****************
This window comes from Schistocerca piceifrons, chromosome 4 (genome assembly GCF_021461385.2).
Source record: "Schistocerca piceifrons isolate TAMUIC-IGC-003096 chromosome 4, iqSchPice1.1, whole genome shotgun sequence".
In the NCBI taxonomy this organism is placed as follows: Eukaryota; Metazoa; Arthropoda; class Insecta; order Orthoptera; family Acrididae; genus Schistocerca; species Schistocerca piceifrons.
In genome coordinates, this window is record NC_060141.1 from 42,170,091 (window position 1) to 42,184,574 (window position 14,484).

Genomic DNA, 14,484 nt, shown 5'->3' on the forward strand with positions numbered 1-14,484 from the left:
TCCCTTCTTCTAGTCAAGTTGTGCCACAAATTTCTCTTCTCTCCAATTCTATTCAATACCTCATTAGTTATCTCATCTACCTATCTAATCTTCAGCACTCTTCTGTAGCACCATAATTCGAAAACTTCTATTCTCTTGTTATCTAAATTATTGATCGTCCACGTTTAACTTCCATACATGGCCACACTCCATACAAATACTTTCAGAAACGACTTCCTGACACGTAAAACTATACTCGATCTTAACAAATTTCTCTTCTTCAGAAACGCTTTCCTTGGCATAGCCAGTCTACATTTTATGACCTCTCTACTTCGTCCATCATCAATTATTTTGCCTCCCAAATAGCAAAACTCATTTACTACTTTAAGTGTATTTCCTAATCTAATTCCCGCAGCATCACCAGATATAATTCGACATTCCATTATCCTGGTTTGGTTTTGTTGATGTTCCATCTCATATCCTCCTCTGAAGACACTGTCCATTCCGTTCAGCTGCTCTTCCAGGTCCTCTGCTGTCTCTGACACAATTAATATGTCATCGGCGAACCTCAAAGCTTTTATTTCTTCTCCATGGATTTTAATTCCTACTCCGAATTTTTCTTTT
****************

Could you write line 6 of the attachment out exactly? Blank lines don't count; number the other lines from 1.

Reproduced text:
TCCCTTCTTCTAGTCAAGTTGTGCCACAAATTTCTCTTCTCTCCAATTCTATTCAATACCTCATTAGTTATCTCATCTACCTATCTAATCTTCAGCACTCTTCTGTAGCACCATAATTCGAAAACTTCTATTCTCTTGTTATCTAAATTATTGATCGTCCACGTTTAACTTCCATACATGGCCACACTCCATACAAATACTTTCAGAAACGACTTCCTGACACGTAAAACTATACTCGATCTTAACAAATTTCTCTTCTTCAGAAACGCTTTCCTTGGCATAGCCAGTCTACATTTTATGACCTCTCTACTTCGTCCATCATCAATTATTTTGCCTCCCAAATAGCAAAACTCATTTACTACTTTAAGTGTATTTCCTAATCTAATTCCCGCAGCATCACCAGATATAATTCGACATTCCATTATCCTGGTTTGGTTTTGTTGATGTTCCATCTCATATCCTCCTCTGAAGACACTGTCCATTCCGTTCAGCTGCTCTTCCAGGTCCTCTGCTGTCTCTGACACAATTAATATGTCATCGGCGAACCTCAAAGCTTTTATTTCTTCTCCATGGATTTTAATTCCTACTCCGAATTTTTCTTTT